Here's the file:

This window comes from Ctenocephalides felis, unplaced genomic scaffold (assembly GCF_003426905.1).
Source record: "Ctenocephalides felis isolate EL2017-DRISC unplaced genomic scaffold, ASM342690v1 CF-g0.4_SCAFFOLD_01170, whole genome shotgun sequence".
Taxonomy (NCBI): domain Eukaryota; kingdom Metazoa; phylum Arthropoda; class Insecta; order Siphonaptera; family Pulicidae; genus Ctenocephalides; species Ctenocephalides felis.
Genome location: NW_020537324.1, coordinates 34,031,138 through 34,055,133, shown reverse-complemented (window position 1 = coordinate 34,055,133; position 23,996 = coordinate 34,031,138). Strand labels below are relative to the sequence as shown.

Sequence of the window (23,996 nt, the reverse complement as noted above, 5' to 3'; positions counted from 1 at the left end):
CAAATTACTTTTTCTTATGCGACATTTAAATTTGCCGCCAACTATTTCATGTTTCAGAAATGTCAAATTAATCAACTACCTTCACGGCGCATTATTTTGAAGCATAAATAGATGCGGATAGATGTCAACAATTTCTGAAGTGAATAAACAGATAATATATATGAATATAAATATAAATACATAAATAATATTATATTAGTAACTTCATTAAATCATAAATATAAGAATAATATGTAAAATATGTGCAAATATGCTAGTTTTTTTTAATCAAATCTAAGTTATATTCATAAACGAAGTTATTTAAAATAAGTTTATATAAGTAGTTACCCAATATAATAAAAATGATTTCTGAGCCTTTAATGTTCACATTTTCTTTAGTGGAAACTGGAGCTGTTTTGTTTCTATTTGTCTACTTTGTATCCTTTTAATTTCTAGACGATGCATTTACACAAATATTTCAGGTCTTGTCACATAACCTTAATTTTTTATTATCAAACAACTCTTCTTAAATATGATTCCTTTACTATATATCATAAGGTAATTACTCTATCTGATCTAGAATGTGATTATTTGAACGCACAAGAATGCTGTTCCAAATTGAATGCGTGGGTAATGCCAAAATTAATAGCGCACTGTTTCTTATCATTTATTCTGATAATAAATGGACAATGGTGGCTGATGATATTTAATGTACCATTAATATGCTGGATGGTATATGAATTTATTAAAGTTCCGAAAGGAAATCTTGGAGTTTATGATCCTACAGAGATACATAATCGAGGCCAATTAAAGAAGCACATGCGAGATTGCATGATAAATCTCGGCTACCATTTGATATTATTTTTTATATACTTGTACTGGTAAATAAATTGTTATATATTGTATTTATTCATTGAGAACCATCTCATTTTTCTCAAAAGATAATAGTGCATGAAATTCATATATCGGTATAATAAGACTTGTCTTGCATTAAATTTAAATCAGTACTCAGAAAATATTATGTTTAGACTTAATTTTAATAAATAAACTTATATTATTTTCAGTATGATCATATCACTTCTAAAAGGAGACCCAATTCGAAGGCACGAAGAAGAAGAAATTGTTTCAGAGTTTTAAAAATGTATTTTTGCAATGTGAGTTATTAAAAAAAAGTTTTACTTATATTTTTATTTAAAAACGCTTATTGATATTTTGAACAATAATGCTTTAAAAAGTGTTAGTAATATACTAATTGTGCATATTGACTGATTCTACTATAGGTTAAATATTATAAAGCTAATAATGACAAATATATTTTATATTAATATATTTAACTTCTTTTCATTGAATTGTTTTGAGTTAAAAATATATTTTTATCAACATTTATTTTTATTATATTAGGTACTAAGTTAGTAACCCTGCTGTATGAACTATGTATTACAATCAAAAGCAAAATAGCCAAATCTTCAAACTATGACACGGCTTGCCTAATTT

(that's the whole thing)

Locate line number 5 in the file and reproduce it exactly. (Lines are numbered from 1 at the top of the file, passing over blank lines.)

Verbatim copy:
Sequence of the window (23,996 nt, the reverse complement as noted above, 5' to 3'; positions counted from 1 at the left end):